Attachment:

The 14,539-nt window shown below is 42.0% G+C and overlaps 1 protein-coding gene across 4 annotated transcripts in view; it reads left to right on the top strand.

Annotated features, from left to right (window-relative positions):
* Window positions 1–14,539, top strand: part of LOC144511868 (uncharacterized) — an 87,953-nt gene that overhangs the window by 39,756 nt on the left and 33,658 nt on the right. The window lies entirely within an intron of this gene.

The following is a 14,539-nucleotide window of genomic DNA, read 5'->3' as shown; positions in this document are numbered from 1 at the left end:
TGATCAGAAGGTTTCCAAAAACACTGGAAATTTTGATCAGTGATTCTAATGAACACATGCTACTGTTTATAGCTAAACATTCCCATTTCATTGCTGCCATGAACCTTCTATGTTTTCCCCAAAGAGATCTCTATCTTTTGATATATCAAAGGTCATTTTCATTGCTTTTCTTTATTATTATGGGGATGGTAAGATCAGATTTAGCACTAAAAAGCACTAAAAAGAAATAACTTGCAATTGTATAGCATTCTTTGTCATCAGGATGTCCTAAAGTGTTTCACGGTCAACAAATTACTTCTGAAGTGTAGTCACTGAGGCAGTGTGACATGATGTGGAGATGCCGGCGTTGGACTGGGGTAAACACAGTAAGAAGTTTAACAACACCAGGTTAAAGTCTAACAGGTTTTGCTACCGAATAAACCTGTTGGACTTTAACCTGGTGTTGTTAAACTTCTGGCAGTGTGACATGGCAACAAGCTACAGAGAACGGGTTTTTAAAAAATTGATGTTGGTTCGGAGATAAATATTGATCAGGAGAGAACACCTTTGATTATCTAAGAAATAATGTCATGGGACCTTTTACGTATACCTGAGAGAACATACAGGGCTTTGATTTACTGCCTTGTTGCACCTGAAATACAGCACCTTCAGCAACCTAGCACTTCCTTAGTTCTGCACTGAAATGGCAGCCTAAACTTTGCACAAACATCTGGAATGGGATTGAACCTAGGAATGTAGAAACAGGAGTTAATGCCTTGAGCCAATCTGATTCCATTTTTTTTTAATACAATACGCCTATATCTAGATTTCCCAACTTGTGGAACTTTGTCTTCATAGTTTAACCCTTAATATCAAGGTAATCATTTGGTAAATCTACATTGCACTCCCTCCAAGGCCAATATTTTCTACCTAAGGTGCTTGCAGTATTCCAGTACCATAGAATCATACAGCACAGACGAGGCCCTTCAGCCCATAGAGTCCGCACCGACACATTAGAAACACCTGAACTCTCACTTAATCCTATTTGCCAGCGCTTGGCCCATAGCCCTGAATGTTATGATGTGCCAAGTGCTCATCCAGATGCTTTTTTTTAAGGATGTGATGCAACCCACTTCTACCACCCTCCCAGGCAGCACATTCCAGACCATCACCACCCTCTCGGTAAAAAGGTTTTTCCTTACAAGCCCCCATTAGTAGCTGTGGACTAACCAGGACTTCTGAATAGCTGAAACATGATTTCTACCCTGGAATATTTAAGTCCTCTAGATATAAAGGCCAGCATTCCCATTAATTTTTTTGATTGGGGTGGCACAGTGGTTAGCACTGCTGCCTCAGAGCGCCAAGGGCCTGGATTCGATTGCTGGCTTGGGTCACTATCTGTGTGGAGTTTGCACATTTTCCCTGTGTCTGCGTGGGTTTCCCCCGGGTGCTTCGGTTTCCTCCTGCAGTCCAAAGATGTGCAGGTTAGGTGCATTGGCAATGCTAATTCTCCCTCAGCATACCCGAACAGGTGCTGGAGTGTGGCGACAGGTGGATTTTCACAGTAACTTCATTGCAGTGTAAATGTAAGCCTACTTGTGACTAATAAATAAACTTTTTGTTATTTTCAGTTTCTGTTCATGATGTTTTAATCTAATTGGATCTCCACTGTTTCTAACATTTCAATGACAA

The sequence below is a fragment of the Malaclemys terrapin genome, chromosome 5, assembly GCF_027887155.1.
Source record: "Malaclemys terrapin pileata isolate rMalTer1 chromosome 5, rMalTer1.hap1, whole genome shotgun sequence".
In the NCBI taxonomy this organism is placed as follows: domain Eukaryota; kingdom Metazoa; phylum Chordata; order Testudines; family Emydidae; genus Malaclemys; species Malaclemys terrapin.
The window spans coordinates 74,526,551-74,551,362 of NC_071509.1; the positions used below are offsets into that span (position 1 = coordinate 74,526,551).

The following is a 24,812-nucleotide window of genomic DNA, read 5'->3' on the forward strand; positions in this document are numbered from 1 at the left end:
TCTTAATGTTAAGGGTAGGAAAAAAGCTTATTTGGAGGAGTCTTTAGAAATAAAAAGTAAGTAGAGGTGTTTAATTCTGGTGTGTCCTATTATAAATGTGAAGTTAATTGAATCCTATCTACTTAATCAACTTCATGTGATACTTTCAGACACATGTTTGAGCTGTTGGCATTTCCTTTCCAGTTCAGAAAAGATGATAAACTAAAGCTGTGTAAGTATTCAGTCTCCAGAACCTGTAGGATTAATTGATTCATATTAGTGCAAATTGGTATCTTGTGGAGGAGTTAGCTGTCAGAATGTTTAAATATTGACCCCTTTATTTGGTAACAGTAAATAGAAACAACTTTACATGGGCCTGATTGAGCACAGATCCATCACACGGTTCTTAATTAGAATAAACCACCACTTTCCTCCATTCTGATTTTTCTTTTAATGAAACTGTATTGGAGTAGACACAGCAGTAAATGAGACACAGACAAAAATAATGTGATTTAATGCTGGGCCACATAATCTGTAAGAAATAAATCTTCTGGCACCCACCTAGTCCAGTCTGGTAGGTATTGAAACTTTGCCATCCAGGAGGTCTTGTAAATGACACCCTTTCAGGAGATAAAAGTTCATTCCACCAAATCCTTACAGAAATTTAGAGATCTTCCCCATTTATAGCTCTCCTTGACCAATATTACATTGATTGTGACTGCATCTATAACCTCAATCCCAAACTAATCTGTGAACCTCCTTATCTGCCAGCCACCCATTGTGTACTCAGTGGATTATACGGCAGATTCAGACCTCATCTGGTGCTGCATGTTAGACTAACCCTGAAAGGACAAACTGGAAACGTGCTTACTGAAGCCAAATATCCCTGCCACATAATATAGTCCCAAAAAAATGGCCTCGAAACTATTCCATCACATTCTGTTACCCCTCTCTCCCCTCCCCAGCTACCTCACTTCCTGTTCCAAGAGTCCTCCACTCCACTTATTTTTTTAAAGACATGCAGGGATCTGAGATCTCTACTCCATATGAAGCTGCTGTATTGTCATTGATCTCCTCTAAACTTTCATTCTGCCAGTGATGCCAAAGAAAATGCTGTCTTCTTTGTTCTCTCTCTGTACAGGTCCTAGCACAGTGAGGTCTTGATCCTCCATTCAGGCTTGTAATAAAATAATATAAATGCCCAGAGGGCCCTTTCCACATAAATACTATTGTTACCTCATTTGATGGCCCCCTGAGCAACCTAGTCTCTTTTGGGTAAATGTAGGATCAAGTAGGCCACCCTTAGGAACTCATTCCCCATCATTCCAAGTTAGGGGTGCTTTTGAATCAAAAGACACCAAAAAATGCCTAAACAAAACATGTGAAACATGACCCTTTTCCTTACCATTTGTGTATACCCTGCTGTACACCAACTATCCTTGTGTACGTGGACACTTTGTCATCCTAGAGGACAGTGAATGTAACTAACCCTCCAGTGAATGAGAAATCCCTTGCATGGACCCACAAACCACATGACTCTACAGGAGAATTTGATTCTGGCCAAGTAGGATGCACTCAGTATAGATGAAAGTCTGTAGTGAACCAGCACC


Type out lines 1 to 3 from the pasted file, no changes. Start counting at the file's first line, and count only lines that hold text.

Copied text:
The 14,539-nt window shown below is 42.0% G+C and overlaps 1 protein-coding gene across 4 annotated transcripts in view; it reads left to right on the top strand.

Annotated features, from left to right (window-relative positions):
* Window positions 1–14,539, top strand: part of LOC144511868 (uncharacterized) — an 87,953-nt gene that overhangs the window by 39,756 nt on the left and 33,658 nt on the right. The window lies entirely within an intron of this gene.